The Titanic museum was slammed last week for holding two memorial services for the five men killed in the catastrophic implosion. The dead were five passengers aboard the OceanGate Titan submersible. The dead included OceanGate CEO Stockton Rush, British billionaire Hamish Harding and French diver Paul. Henry Nargeolet with Pakistani businessman Shahzada Dawood and his son Suleman.
The two most recent ceremonies were held at the Titanic Museum in Pigeon Forge, Tennessee, and Branson, Missouri. Both museums are owned by John Josyln, who was part of the team that went to explore the wreck of the Titanic in 1987. Their journey was famously televised at the time. Paul Henry also took part in the voyage.
Speeches were delivered during the ceremony and wreaths were laid. The room where they were held commemorates the more than 1,500 people who lost their lives in the 1912 Titanic tragedy.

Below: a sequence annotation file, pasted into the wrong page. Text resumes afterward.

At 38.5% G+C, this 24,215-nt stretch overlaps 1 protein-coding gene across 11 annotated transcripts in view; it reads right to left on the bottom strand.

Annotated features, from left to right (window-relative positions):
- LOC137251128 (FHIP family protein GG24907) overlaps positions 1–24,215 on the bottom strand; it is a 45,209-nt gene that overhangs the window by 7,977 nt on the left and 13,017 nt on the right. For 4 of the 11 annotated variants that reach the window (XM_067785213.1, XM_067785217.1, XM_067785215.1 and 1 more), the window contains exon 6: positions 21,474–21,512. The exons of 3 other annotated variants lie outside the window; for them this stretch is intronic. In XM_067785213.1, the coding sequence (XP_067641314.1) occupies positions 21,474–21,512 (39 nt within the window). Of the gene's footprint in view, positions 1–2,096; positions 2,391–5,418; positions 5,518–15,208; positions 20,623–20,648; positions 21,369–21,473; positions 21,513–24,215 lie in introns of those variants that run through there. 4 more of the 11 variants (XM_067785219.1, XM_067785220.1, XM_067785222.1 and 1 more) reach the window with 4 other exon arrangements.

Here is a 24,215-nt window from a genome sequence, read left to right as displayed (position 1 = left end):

“We honor the 2,208 passengers who were aboard the Titanic every day,” museum employee Jamie Terrell told KY3. “Their legacy will be their memory. We are honored to be ambassadors for this. Today we added five more names.”
Social media users believe that the passengers on the Titan died after making bad decisions, a tragedy that cannot be compared to the Titanic disaster. “Why are they getting credit? What did they do other than make bad decisions,” wrote one Twitter user. Another said: “Don’t really know why they are being honored, they signed a waiver mentioning death three times. Did the people on the Titanic sign a waiver I don’t know about?” “There is no comparison to the victims on the Titanic and the decisions of these 5 people should not have been part of this tragedy in any way,” the user said.
“Interesting. Did the Titanic crew/passengers also have to sign a phonebook sized waiver?” said one user, while another wrote, “I have sympathy for these families but they don’t deserve it They hold commemorative events.”